Jaen, Spain Through the Ages – Andalucia’s Hidden Treasure


Whether you’re taking a road trip or heading there directly, Jaen, Spain is a town that is sure to surprise you. Andaluci’as hidden treasure has cultural attractions galore, and merits further exploration. Set in a vast plain surrounded by sixty million olive trees, it actually produces 60% of Spanish and 20% of the world’s extra virgin olive oil. They call it liquid gold here!

Spain is renowned for its Paradors, government-run hotels in historic buildings and spectacular locations. The Parador de Jaen, Spain is one of the finest, with a breathtaking position on Santa Catalina Hill overlooking the town.

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We had a real thrill of anticipation driving up to the hotel. It’s located right next to the medieval castle, Castillo de Santa Catalina, open for visits every day of the week.

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We’d chosen Auto Europe for our Andalucian road trip and the whole process went really smoothly. We’d picked our Volkswagen Tiguan 2.0 Z up in Malaga, one of the busiest car rental hubs in the world, so we were glad that the service was efficient. Our car had great horsepower for the hill climbs around Granada and the Alhambra, but was extremely comfy. Although the Parador itself was constructed in 1965, you’d never know, it’s so in keeping with the adjacent 8th century fortress.

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The only clues are the spaciousness and sense of light in the bedrooms…

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Together with the sizeable balcony of our suite…The view over the valley of the Guadalquivir towards the Sierra Morena mountain range is magnificent.

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Waiting for us in our room was an appetizing tray of sweet treats, together with lots of useful brochures on the area.

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Once we’d settled in, we headed out to explore the rest of the Parador. The swimming pool will soon be open for the season.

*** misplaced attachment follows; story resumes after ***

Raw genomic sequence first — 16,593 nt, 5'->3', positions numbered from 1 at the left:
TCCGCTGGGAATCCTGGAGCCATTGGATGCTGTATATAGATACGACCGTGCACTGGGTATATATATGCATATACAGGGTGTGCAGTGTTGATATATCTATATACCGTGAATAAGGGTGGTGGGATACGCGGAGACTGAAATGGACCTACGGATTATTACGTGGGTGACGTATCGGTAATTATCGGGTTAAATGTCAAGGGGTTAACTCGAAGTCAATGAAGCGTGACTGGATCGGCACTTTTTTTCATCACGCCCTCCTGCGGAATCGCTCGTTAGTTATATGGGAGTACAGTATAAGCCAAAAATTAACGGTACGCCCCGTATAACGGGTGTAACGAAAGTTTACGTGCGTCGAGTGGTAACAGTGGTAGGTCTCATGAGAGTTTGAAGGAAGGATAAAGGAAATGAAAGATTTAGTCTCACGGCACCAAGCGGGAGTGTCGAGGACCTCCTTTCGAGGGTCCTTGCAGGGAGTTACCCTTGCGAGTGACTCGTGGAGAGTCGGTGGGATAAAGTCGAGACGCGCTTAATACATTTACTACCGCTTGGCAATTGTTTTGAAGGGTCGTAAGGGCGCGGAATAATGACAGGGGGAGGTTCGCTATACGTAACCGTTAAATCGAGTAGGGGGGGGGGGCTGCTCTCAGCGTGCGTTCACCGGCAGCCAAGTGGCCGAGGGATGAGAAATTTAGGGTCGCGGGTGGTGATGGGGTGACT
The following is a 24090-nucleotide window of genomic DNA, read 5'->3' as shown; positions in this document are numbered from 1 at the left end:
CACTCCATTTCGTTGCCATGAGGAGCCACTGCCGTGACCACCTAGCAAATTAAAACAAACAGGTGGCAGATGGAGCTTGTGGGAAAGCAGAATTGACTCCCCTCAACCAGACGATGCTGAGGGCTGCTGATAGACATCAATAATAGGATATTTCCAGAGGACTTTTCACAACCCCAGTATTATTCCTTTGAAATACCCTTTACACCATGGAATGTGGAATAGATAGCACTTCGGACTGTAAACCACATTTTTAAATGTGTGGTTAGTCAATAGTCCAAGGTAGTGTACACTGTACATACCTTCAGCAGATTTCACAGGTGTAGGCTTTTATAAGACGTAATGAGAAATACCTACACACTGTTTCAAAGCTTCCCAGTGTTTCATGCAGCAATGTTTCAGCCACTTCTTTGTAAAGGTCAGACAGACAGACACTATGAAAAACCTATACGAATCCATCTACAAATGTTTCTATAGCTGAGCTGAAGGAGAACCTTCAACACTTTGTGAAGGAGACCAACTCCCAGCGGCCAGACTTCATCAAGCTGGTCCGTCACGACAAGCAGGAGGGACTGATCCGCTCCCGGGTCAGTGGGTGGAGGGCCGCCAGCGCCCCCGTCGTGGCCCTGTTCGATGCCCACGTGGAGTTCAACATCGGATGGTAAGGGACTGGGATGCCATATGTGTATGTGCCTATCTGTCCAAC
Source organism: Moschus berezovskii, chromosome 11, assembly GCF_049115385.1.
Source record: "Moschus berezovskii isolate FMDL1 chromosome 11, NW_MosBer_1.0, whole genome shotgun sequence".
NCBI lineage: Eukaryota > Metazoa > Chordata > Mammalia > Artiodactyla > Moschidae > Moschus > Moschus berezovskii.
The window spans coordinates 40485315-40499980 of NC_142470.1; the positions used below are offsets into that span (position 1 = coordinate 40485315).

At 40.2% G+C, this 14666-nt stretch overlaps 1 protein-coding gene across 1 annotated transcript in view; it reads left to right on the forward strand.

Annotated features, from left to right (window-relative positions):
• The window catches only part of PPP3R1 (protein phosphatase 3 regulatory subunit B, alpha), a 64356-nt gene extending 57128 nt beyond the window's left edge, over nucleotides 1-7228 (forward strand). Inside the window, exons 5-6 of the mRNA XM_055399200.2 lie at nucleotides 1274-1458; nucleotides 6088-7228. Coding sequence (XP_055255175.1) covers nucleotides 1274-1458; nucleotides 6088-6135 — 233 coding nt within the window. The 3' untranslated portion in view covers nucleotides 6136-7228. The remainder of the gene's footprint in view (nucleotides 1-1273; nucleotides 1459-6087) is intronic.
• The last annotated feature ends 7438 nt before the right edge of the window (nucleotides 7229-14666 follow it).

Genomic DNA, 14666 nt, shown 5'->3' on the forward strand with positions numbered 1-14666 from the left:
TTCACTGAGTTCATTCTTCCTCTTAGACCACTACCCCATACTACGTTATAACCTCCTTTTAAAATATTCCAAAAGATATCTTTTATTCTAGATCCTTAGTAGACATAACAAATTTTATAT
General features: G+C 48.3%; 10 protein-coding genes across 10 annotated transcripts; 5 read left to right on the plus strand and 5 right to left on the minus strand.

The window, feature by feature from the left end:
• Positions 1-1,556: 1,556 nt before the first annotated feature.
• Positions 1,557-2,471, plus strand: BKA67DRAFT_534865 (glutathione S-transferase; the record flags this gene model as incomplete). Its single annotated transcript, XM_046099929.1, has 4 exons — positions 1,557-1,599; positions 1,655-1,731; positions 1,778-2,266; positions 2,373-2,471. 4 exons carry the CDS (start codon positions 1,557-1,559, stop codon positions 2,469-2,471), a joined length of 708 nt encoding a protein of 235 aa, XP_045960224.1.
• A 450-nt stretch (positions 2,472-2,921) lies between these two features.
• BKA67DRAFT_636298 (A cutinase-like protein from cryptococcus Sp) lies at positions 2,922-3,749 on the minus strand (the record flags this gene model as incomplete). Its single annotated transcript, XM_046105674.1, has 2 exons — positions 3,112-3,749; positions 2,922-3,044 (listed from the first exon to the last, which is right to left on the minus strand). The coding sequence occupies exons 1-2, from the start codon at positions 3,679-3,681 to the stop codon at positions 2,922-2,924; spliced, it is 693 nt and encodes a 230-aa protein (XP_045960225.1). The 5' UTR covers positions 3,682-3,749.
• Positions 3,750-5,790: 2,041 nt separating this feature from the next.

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There are two spectacular adjacent bar areas, with 20 meter high cross-vaulted ceilings and stylish decor.  General Charles de Gaulle once stayed here whilst writing his memoirs, I imagine it’s changed a bit since then! The current King of Spain has also graced its doors.

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The restaurant is equally impressive and serves seasonal local produce.

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After dinner, the split level lounge is an atmospheric place to relax.

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By night, the parador is illuminated and makes a striking sight.

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The next day we met our guide from the Jaen, Spain Tourist Office, the knowledgeable and charming Eva. We took a walk past Castillo de Santa Catalina, along a picturesque path to a monumental cross commemorating the one that Ferdinand III erected here.

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She showed us around the castle, which served as a military stronghold, defending the town from attacks. It was improved by Abdallah ibn al-Ahmar, the Nasrid King famed for building the Alhambra. King Ferdinand III of Castile recaptured the city in 1246 and transformed the castle. What I find rather fascinating is that the castle was connected to the centre of town by secret tunnels.

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From here, we headed into town to visit Nuestra Señora de la Asunción Cathedral. It’s considered the most important example of Renaissance architecture in Andalucia, and aspiring to be declared a World Heritage Site. The masterwork of Andrés de Vandelvira, it served as a model for many Latin American cathedrals.

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And also for its unique construction with an upper level allowing people to view the nave from on high. The reason it was built this way  is that the cathedral houses a rare relic, a version of the Veil of Veronica. This cloth bears a likeness of the face of Jesus, purportedly since Saint Veronica of Jerusalem met Jesus on the way to Calvary and wiped the blood from his face. Whilst the Church make no claims about the relic’s authenticity, people have come for centuries to get a glimpse of it. Allowing people to view it from above preserved the relic. These days it’s exhibited on Good Friday and on the Feast of the Assumption.

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Next we walked to the Palacio de Villardompardo. This Renaissance Palace is interesting in its own right and houses some fascinating exhibits including the only naive art museum in Spain. What particularly impressed us was the Arab Baths hidden inside the Palace, the largest and most important in Europe. Dating from the 11th century, they were discovered in 1913 and are the largest baths open to the public in Spain. They were most likely constructed on top of Roman baths, as Roman ruins are visible from a glass walkway in the palace basement. There are four different rooms – a marble lobby, a cold room and warm and hot rooms,